“Sustainability is something that rich people have the privilege of thinking about,” Katherine Terrell punctuates with an awkward raise of the eyebrow.
She’s not wrong. And she is sitting in a unique position to take on that perspective. As a child, Katherine’s earliest memory of the ocean was ducking underwater with her father to dodge gunfire. She was leaving Saigon, a five-year-old-refugee.
Today she has a son who is the same age but being raised in an entirely different world and with an entirely different lifestyle, living in Costa Rica by choice and with worries that are nothing like escaping to a refugee camp. Instead, Katherine questions things like whether or not polar bears will be something her son can even read about to his own children when he’s 30.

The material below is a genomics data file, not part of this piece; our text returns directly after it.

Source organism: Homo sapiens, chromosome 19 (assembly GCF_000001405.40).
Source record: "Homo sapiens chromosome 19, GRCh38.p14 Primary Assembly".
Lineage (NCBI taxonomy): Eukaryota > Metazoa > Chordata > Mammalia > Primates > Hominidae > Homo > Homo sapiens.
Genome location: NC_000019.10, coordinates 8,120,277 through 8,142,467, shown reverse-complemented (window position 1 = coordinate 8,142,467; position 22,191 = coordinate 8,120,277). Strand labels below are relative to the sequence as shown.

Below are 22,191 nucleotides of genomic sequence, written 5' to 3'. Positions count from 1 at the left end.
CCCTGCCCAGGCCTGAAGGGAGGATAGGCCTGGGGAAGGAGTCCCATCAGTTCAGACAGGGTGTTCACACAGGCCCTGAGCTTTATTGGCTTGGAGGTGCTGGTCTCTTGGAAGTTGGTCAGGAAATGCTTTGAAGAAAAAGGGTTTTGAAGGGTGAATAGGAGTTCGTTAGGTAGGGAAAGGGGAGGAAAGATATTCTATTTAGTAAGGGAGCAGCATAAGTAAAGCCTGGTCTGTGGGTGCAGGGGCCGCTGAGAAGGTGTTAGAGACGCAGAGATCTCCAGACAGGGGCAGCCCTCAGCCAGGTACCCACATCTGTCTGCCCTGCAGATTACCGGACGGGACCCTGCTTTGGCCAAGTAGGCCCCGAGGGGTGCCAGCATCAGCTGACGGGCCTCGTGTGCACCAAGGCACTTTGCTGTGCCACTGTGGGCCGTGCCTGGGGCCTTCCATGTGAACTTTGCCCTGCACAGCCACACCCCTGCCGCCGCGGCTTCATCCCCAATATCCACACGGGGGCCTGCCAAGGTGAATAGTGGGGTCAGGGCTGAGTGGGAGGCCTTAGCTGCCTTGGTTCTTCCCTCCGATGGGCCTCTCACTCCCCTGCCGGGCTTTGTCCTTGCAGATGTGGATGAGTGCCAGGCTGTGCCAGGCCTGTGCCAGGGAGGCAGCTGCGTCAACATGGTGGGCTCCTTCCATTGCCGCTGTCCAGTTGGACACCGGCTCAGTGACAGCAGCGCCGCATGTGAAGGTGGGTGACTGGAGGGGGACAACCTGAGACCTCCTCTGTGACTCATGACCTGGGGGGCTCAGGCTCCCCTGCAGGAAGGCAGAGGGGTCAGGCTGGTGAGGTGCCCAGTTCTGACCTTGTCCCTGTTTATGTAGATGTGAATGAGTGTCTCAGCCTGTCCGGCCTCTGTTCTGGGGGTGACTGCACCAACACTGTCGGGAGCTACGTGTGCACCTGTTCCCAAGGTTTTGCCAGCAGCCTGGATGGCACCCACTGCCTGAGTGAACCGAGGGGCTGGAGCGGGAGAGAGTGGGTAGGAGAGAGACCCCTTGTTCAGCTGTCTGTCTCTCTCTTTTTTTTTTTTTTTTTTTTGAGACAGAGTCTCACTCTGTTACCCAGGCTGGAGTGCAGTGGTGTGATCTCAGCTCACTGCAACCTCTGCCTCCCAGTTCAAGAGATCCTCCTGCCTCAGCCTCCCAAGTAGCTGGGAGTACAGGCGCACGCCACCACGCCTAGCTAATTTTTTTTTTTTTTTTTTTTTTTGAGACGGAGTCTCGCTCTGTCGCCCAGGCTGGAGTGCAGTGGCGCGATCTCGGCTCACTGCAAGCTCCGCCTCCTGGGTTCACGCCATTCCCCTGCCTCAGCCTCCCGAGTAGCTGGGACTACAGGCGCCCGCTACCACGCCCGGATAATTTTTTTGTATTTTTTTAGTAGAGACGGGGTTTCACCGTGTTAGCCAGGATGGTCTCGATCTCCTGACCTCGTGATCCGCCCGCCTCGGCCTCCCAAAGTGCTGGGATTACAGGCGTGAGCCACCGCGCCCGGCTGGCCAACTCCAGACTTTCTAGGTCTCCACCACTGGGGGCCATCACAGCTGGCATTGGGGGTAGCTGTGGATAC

Her story in Of the Sea shares both sides of the spectrum, from refugee to now ex-pat entrepreneur with an eye on sustainability. She recognizes life has positioned her as one of the privileged people she’s referring to, so her work falls in line with just that. The film itself was crafted by filmmaker Jordyn Romero and has been in more than a dozen festivals in recent months and won awards in different corners of the globe, articulating a need to think about the planet we’re either leaving behind for future generations or building for them. Terrell works locally to combat waste management problems near her home in Nosara while the business she’s built aims at lessening our plastic pollution footprint.
“Now that there’s so much political strife and so many groups of people becoming displaced and becoming refugees, I feel that it’s important to just own my story,” she says.